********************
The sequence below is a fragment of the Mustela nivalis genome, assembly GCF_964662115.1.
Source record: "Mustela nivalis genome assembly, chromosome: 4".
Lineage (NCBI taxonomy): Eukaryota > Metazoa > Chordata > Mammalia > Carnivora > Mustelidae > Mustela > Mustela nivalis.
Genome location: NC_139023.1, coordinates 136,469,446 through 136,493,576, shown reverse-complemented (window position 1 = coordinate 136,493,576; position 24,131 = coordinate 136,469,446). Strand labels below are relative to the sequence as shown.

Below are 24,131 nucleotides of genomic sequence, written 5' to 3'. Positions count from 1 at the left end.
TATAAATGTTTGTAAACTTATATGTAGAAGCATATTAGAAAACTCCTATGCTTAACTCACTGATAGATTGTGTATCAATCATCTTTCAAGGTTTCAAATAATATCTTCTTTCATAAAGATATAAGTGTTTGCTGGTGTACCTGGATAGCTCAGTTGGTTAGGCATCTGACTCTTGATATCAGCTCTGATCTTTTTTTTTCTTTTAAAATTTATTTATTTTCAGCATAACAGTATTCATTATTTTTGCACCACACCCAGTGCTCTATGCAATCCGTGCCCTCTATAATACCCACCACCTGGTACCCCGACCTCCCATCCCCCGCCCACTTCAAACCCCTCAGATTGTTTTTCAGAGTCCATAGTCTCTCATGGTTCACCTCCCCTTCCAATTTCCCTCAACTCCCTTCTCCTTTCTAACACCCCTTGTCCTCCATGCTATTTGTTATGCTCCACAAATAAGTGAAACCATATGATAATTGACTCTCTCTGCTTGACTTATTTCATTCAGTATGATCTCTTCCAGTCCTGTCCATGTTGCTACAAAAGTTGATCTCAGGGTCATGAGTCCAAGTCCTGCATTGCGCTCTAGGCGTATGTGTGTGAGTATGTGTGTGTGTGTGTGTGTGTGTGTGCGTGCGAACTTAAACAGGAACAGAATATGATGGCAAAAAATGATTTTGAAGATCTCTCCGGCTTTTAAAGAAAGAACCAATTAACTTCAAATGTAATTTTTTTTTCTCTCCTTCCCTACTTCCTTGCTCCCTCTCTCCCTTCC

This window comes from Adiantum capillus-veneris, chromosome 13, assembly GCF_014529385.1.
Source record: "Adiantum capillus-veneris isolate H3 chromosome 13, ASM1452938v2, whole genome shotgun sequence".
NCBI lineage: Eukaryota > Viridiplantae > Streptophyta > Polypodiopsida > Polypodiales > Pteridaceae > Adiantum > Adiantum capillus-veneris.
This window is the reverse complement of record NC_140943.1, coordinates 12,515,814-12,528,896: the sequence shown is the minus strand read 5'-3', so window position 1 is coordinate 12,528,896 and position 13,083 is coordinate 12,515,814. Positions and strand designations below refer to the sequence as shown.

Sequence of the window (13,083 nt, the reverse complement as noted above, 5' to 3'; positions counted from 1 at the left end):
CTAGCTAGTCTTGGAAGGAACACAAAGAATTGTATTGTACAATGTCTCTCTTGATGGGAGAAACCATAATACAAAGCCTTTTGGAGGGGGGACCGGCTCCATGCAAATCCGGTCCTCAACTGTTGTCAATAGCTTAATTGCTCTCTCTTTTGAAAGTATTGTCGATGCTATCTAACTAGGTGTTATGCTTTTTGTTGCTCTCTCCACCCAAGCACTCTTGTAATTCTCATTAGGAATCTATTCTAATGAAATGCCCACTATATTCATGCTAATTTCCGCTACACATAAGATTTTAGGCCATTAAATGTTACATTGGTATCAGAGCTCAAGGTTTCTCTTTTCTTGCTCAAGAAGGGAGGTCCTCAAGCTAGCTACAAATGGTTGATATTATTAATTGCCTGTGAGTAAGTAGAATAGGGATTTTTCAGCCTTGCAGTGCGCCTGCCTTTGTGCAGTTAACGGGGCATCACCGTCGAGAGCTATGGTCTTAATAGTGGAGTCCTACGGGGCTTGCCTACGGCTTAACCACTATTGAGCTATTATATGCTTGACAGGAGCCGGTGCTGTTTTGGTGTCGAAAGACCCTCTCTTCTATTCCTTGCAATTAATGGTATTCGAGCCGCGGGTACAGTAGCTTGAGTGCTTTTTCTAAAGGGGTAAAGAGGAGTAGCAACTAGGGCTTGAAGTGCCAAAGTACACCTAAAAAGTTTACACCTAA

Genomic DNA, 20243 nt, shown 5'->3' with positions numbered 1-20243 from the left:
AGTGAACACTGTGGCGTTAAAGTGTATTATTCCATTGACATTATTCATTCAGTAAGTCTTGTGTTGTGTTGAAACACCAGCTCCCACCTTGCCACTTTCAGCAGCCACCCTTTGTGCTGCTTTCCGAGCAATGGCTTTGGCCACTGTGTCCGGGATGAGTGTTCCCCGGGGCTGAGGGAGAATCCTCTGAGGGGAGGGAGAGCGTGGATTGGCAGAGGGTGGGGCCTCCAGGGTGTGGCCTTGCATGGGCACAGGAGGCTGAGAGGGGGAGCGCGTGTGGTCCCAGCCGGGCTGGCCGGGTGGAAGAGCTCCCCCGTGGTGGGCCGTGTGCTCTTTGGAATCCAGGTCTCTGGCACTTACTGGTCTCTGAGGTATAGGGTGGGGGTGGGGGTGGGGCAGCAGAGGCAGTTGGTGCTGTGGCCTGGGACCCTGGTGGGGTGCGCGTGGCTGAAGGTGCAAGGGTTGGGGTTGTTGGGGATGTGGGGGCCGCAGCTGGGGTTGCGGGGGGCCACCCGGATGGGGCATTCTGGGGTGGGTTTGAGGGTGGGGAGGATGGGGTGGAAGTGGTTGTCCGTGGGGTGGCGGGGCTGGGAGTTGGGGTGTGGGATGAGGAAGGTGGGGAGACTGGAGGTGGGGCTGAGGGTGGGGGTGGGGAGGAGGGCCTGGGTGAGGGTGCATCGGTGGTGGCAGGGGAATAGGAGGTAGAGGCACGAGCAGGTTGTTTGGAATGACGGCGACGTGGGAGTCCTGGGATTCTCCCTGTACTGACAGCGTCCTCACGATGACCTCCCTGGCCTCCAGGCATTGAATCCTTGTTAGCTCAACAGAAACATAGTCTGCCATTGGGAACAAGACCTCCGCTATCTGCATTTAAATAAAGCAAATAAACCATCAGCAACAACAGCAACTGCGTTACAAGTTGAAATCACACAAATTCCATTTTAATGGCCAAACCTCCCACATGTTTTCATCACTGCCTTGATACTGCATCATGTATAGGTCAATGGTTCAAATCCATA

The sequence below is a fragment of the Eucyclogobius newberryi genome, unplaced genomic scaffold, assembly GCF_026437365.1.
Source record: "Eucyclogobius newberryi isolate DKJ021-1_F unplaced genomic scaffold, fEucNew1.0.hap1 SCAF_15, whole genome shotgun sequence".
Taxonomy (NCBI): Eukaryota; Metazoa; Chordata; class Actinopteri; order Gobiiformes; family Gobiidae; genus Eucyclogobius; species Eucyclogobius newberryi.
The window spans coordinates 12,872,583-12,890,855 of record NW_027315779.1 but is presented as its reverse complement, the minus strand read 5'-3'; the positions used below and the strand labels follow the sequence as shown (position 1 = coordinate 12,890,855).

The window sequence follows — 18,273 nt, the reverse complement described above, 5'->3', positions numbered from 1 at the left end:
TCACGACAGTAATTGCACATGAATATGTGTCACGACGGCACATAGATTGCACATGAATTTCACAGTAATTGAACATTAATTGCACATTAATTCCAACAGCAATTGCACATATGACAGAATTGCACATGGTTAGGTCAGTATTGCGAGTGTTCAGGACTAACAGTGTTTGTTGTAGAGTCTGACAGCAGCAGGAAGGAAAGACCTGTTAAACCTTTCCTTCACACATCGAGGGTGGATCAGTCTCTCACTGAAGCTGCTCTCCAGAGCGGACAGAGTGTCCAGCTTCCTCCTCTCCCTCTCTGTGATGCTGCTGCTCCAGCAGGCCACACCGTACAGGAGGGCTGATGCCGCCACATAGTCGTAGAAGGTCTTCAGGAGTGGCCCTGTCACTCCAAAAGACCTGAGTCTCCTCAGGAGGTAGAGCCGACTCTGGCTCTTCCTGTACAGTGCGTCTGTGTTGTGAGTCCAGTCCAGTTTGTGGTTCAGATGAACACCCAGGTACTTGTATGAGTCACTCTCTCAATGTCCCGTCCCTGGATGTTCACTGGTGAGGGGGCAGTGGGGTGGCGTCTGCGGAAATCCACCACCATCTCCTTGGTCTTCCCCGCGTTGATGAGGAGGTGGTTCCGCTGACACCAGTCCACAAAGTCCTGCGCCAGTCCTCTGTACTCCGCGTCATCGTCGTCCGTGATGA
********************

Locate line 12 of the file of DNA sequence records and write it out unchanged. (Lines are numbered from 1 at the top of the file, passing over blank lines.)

CTAGCTAGTCTTGGAAGGAACACAAAGAATTGTATTGTACAATGTCTCTCTTGATGGGAGAAACCATAATACAAAGCCTTTTGGAGGGGGGACCGGCTCCATGCAAATCCGGTCCTCAACTGTTGTCAATAGCTTAATTGCTCTCTCTTTTGAAAGTATTGTCGATGCTATCTAACTAGGTGTTATGCTTTTTGTTGCTCTCTCCACCCAAGCACTCTTGTAATTCTCATTAGGAATCTATTCTAATGAAATGCCCACTATATTCATGCTAATTTCCGCTACACATAAGATTTTAGGCCATTAAATGTTACATTGGTATCAGAGCTCAAGGTTTCTCTTTTCTTGCTCAAGAAGGGAGGTCCTCAAGCTAGCTACAAATGGTTGATATTATTAATTGCCTGTGAGTAAGTAGAATAGGGATTTTTCAGCCTTGCAGTGCGCCTGCCTTTGTGCAGTTAACGGGGCATCACCGTCGAGAGCTATGGTCTTAATAGTGGAGTCCTACGGGGCTTGCCTACGGCTTAACCACTATTGAGCTATTATATGCTTGACAGGAGCCGGTGCTGTTTTGGTGTCGAAAGACCCTCTCTTCTATTCCTTGCAATTAATGGTATTCGAGCCGCGGGTACAGTAGCTTGAGTGCTTTTTCTAAAGGGGTAAAGAGGAGTAGCAACTAGGGCTTGAAGTGCCAAAGTACACCTAAAAAGTTTACACCTAA